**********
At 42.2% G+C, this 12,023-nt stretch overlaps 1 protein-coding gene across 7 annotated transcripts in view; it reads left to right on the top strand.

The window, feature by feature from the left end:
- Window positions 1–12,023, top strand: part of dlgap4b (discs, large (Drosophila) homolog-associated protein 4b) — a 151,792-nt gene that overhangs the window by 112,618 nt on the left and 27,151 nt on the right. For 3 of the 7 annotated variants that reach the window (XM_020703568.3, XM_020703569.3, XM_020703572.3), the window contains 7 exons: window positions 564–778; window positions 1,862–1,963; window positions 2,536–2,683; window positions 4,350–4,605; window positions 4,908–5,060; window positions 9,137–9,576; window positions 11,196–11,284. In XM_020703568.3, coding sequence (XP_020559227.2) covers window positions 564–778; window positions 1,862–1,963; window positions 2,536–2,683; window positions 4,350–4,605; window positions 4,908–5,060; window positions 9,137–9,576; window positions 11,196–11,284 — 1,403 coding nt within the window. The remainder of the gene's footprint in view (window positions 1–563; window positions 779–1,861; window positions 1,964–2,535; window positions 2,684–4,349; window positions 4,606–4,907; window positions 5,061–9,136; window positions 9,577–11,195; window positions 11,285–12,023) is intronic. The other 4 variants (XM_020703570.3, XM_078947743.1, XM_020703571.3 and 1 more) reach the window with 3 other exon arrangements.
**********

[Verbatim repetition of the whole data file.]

At 42.2% G+C, this 12,023-nt stretch overlaps 1 protein-coding gene across 7 annotated transcripts in view; it reads left to right on the top strand.

The window, feature by feature from the left end:
- Window positions 1–12,023, top strand: part of dlgap4b (discs, large (Drosophila) homolog-associated protein 4b) — a 151,792-nt gene that overhangs the window by 112,618 nt on the left and 27,151 nt on the right. For 3 of the 7 annotated variants that reach the window (XM_020703568.3, XM_020703569.3, XM_020703572.3), the window contains 7 exons: window positions 564–778; window positions 1,862–1,963; window positions 2,536–2,683; window positions 4,350–4,605; window positions 4,908–5,060; window positions 9,137–9,576; window positions 11,196–11,284. In XM_020703568.3, coding sequence (XP_020559227.2) covers window positions 564–778; window positions 1,862–1,963; window positions 2,536–2,683; window positions 4,350–4,605; window positions 4,908–5,060; window positions 9,137–9,576; window positions 11,196–11,284 — 1,403 coding nt within the window. The remainder of the gene's footprint in view (window positions 1–563; window positions 779–1,861; window positions 1,964–2,535; window positions 2,684–4,349; window positions 4,606–4,907; window positions 5,061–9,136; window positions 9,577–11,195; window positions 11,285–12,023) is intronic. The other 4 variants (XM_020703570.3, XM_078947743.1, XM_020703571.3 and 1 more) reach the window with 3 other exon arrangements.